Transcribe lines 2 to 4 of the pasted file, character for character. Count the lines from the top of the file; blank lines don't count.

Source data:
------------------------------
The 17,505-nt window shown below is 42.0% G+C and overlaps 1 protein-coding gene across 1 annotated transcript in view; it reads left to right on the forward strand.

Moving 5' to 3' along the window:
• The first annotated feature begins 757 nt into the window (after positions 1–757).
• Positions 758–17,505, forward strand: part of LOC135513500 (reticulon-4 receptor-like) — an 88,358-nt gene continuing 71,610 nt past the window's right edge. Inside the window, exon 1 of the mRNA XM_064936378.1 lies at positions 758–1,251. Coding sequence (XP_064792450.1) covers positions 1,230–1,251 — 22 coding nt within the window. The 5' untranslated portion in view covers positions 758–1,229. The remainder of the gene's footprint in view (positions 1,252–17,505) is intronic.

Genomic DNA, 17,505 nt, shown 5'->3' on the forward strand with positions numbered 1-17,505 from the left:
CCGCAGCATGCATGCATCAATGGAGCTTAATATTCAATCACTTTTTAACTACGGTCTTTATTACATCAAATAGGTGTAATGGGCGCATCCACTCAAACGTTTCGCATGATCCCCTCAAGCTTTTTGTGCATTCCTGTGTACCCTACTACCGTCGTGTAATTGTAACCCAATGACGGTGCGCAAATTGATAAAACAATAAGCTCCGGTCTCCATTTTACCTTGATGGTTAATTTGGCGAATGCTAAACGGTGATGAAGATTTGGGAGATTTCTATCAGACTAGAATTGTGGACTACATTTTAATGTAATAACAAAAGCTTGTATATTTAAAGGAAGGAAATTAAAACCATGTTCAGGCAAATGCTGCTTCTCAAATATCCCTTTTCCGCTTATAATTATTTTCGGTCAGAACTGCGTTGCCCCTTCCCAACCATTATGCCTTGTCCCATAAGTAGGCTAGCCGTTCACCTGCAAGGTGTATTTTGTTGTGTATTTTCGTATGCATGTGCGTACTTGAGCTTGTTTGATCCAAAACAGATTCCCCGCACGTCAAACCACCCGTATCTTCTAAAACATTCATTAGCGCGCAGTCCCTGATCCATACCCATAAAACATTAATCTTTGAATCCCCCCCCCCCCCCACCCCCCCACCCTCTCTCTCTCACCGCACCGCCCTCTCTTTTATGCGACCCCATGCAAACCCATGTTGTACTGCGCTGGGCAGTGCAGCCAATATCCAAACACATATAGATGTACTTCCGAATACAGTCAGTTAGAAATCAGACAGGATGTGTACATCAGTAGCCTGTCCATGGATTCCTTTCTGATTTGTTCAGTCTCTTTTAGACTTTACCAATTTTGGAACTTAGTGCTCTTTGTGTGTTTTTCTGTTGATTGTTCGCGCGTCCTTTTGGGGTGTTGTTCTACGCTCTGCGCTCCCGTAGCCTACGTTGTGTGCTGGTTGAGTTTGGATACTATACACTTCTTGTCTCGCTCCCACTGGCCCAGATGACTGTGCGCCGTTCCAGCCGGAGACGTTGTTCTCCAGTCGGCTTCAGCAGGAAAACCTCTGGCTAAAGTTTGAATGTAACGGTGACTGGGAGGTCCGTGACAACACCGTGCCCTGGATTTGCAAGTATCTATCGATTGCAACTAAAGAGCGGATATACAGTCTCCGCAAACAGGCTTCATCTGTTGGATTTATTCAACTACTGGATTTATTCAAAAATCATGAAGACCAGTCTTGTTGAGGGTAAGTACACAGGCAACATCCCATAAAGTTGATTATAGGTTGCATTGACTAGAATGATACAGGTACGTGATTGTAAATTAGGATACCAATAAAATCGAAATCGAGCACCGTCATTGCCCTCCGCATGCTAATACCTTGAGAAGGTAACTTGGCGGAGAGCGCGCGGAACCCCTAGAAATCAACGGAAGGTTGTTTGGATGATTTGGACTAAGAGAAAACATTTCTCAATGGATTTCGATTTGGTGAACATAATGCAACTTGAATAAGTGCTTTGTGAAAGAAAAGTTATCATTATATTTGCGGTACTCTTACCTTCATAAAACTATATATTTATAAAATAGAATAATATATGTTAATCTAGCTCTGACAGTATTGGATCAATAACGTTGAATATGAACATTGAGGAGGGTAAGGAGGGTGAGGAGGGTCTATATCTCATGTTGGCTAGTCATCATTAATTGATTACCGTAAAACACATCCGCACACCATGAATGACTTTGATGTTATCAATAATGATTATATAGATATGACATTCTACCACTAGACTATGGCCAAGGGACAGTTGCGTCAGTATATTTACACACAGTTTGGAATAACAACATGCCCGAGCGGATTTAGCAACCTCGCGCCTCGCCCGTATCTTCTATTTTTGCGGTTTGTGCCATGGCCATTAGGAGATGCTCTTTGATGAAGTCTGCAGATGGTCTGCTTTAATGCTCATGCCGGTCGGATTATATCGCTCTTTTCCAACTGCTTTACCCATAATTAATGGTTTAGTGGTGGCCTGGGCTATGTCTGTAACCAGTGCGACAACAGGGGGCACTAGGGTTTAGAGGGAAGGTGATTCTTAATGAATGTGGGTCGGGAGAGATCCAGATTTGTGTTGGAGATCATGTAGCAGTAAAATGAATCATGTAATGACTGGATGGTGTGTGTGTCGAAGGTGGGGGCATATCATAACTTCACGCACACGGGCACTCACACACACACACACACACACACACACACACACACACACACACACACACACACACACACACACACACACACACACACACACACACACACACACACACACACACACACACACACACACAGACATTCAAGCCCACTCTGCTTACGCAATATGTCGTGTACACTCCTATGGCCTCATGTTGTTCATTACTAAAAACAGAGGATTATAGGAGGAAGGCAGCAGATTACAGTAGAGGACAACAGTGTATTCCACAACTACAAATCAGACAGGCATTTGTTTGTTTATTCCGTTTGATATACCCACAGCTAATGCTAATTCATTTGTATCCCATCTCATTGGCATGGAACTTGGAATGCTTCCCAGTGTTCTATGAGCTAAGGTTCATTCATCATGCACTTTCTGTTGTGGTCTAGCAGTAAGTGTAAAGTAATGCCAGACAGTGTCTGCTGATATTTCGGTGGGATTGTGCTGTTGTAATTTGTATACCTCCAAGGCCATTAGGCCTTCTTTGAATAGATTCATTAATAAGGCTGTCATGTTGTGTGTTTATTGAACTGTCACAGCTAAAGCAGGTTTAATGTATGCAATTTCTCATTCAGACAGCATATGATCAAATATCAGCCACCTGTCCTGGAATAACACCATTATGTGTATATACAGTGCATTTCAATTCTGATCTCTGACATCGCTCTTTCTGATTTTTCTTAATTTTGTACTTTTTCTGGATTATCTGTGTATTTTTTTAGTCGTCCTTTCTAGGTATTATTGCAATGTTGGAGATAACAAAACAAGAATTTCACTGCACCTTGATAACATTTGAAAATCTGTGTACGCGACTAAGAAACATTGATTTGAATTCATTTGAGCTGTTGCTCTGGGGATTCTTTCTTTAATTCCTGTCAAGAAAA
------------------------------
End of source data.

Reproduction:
Moving 5' to 3' along the window:
• The first annotated feature begins 757 nt into the window (after positions 1–757).
• Positions 758–17,505, forward strand: part of LOC135513500 (reticulon-4 receptor-like) — an 88,358-nt gene continuing 71,610 nt past the window's right edge. Inside the window, exon 1 of the mRNA XM_064936378.1 lies at positions 758–1,251. Coding sequence (XP_064792450.1) covers positions 1,230–1,251 — 22 coding nt within the window. The 5' untranslated portion in view covers positions 758–1,229. The remainder of the gene's footprint in view (positions 1,252–17,505) is intronic.